Pruning and pinching are a tomato care technique that can help your tomato put forth its best yield. But you need to know when to do this and what tomatoes need it. To help you with this, visit our pruning tomatoes guide.
Better Boy tomato plants are disease resistant and less susceptible to problems such as fusarium wilt and verticillium wilt. To help prevent diseases, water your Better Boy plants early in the day.
Blossom End Rot
All tomatoes are susceptible to blossom end rot, but gardeners have control over this issue. To prevent blossom end rot, don’t let your soil get too dry. Also, too frequent watering can sometimes cause blossom end rot.
When a flower stem turns yellow and falls off or dries up, your tomato plants are suffering from flower drop, also known as blossom drop. This occurs when the temperature is either too hot or your area experiences extremely cold temperatures. Be sure the tomato plants you grow are appropriate for your growing zone.
To learn how to detect, treat, and take steps to prevent diseases, read our tomato diseases guide.
The biggest problem with growing tomatoes is the birds that poke holes in them. To keep this from happening, you can try various techniques, including putting red ornaments in your garden, using plastic owls, covering your tomato plants with bird netting, and even putting pans of water near your tomato plants.
For information to help you spot, eliminate, and deter 15 different pests, visit our guide on common tomato pests.
When to Harvest Better Boy Tomatoes
It takes Better Boy tomato fruit between 70 and 75 days to mature. However, as soon as your tomatoes start to show color, you can harvest them. Harvesting early can help keep birds from poking holes in the tomatoes.
You can get your tomatoes to ripen indoors by placing them underneath sheets of newspapers, a method that is actually more effective than putting the tomatoes in a sunny window.
When there is a danger of frost, harvest your green tomatoes and put them under newspaper to ripen. You can also enjoy recipes such as fried green tomatoes or green tomato relish.
Common Uses for Better Boy Tomatoes
The best way to enjoy tomatoes is to eat the ripe fruit raw. However, tomatoes are also delicious in sauces, on pizza, and in casseroles. Better Boy tomatoes are an excellent slicer for burgers.
There are countless ways to enjoy fresh tomato flavor. From pasta sauces to pizza, there’s no shortage of tomato recipes you can find online.
With Better Boy tomatoes, you can count on excellent large slicing tomatoes that are delicious when eaten raw.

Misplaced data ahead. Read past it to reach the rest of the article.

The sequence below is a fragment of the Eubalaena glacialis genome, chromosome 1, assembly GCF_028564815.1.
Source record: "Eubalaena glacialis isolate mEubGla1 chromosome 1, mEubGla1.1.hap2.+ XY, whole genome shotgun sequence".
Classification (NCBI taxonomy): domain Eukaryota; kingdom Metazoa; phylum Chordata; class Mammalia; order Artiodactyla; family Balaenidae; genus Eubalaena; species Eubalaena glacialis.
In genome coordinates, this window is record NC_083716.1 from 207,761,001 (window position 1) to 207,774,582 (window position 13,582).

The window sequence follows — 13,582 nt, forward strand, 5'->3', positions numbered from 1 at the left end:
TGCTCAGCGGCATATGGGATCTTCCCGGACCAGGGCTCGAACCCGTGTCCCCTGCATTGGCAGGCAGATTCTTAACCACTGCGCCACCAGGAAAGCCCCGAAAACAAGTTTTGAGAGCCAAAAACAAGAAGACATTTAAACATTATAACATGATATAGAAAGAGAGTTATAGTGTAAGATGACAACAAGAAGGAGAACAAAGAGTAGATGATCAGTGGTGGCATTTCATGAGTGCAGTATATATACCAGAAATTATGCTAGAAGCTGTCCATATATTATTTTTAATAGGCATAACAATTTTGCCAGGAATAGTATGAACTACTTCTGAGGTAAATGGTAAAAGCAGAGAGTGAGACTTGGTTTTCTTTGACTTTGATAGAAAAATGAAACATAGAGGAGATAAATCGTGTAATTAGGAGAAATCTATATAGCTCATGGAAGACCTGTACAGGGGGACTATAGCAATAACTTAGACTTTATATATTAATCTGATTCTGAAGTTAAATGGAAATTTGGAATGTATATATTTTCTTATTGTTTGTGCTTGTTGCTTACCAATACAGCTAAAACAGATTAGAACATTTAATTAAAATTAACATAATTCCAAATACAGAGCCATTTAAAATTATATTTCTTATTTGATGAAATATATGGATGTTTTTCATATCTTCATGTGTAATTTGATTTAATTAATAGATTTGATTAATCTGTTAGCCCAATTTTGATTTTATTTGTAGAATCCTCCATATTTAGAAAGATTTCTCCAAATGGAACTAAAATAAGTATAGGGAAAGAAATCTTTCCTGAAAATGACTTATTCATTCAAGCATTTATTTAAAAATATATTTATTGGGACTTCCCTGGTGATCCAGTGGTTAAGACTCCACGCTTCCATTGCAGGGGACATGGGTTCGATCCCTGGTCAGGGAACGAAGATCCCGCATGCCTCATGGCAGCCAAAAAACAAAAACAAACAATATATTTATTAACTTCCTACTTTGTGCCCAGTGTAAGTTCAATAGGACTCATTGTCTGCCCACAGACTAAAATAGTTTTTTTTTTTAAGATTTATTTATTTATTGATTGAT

Canning / Freezing / Drying
To preserve Better Boy tomatoes, use the same guidelines you would use to can, freeze, and dry any flavorful tomato varieties.
Tomatoes can be canned using the water bath canning method. For drying, you can use a dehydrator or dry your tomatoes in the oven.
Note that freezing isn’t the best way to preserve tomatoes because the high water content in tomatoes causes them to break down during the freezing process. If you freeze your tomatoes, you can use the frozen tomatoes in soups and sauces.
A web search netted us some comprehensive articles with hundreds of tomato recipes. Check them out below.
Health Benefits of Tomatoes
All tomatoes are nutritional powerhouses, boasting vitamin C, vitamin K, potassium, and folate. Also, tomatoes are an excellent source of the potent antioxidant lycopene.
Where to Buy Better Boy Tomato Seeds or Plants
To grow your Better Boy tomato plants from seed, buy your vegetable seeds at Nature Hills Nursery. If Nature Hills is sold out, you can also find seeds on Amazon, local nurseries, on Etsy, or other online nurseries.
Where to Buy Better Boy Tomatoes
Better Boy tomatoes aren’t commonly grown commercially, so you will need to keep your eye out for these flavorful tomatoes at farmer’s markets.
Wrapping Up the Better Boy Tomato
For home gardeners, the Better Boy tomato with excellent disease resistance is a clear winner for harvesting abundant harvests with large and flavorful 1-pound slicers. Have you grown Better Boy tomato plants? Share your experience in the comments.
To read about other tasty tomatoes, click here for our other tomato blog posts.